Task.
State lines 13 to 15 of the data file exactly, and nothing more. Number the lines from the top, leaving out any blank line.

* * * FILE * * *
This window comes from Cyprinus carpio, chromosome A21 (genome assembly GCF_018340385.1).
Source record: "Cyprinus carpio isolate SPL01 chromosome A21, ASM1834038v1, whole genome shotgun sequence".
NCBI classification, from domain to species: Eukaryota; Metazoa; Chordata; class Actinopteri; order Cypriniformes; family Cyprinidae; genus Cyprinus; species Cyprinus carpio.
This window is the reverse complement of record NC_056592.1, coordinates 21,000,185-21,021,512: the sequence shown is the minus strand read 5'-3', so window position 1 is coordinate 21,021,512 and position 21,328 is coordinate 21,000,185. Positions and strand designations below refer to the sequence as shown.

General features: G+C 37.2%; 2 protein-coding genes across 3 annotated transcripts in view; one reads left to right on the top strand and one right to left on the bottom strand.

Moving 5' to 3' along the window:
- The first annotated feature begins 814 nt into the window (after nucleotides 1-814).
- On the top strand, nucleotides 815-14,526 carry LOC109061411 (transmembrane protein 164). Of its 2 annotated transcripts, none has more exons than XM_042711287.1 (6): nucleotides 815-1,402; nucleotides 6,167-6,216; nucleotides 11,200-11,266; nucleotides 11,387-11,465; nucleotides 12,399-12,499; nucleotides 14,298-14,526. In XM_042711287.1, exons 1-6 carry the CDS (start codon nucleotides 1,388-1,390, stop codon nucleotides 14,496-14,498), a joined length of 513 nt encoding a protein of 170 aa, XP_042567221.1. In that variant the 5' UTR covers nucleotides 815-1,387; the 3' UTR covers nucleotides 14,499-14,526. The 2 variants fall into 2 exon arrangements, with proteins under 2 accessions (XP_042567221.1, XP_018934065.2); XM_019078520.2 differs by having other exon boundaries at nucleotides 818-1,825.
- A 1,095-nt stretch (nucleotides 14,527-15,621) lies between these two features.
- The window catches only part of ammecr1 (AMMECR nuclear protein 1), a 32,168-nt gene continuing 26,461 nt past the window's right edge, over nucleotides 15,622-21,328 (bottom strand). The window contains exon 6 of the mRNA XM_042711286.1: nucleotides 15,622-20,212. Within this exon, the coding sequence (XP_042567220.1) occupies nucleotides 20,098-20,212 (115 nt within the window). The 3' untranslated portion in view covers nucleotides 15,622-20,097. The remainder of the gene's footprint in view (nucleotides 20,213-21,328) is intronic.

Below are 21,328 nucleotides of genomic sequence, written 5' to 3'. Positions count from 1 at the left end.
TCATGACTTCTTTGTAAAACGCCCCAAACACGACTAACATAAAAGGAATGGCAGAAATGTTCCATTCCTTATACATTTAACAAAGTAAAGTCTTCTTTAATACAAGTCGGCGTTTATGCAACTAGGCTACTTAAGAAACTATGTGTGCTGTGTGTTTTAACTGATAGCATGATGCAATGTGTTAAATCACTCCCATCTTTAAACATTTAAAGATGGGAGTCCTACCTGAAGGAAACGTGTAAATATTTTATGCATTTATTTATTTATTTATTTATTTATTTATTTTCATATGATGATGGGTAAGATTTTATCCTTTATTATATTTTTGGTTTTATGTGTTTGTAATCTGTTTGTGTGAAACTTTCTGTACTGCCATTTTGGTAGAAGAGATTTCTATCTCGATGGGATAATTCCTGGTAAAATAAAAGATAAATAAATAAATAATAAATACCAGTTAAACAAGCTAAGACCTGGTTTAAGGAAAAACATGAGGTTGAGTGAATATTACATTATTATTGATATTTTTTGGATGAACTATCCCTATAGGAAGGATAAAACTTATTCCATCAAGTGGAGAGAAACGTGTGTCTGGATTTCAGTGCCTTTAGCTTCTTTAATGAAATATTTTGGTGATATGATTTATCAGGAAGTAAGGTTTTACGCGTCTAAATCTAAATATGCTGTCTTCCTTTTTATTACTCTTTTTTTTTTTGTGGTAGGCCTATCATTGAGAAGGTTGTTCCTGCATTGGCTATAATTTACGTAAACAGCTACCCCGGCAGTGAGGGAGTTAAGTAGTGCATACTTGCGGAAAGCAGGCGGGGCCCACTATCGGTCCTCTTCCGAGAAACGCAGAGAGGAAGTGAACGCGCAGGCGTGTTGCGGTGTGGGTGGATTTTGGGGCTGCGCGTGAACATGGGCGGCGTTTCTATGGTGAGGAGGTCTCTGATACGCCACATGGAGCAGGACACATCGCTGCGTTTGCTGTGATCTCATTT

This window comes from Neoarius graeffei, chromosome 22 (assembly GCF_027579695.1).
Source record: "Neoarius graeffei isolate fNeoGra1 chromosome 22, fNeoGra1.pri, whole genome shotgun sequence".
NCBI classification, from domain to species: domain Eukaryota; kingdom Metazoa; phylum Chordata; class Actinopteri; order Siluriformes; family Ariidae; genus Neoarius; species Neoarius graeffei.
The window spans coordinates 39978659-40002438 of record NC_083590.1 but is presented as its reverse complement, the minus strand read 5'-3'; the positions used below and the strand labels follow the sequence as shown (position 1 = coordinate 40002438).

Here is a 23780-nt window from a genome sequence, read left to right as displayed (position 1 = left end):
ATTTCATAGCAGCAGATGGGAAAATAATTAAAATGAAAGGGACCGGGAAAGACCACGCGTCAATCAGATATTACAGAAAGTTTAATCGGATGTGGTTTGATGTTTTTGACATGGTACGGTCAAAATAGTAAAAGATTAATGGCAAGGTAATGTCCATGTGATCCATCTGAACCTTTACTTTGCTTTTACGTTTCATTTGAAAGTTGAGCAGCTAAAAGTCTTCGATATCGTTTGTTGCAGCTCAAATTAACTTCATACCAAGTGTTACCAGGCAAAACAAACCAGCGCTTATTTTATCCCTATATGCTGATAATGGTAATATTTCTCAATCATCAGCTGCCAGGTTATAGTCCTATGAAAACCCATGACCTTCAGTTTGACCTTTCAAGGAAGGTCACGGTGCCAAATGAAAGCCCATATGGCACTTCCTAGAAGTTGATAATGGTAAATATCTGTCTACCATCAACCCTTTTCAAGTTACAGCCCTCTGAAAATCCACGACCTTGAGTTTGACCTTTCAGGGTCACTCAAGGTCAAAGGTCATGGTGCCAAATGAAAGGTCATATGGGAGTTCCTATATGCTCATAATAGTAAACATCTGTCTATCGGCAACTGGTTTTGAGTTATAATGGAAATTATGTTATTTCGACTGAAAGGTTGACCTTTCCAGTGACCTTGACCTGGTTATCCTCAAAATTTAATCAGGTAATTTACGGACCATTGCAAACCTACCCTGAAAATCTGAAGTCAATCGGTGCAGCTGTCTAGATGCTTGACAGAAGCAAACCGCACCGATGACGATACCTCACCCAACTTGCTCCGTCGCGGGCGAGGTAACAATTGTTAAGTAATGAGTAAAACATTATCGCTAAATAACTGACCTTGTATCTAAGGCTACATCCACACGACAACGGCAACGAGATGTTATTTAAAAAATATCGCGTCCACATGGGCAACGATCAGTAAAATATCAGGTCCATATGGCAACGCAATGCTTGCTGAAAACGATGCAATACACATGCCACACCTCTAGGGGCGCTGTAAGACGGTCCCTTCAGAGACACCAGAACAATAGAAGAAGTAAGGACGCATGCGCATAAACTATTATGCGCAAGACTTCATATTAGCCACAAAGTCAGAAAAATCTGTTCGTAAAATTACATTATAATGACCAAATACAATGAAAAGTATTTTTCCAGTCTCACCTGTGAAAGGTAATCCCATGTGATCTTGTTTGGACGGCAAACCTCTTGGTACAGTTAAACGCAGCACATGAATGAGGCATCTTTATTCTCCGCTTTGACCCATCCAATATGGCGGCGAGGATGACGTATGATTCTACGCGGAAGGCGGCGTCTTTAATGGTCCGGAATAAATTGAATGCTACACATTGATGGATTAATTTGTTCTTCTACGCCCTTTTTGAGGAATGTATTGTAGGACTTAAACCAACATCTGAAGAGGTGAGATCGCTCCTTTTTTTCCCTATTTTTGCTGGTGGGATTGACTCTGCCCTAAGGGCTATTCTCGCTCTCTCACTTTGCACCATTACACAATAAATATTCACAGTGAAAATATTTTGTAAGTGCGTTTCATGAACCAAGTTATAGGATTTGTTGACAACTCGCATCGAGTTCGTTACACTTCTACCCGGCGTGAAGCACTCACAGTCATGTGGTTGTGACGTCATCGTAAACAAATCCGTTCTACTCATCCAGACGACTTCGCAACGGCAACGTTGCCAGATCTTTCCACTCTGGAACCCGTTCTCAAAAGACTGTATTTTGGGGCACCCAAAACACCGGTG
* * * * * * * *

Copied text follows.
This window comes from Neoarius graeffei, chromosome 22 (assembly GCF_027579695.1).
Source record: "Neoarius graeffei isolate fNeoGra1 chromosome 22, fNeoGra1.pri, whole genome shotgun sequence".
NCBI classification, from domain to species: domain Eukaryota; kingdom Metazoa; phylum Chordata; class Actinopteri; order Siluriformes; family Ariidae; genus Neoarius; species Neoarius graeffei.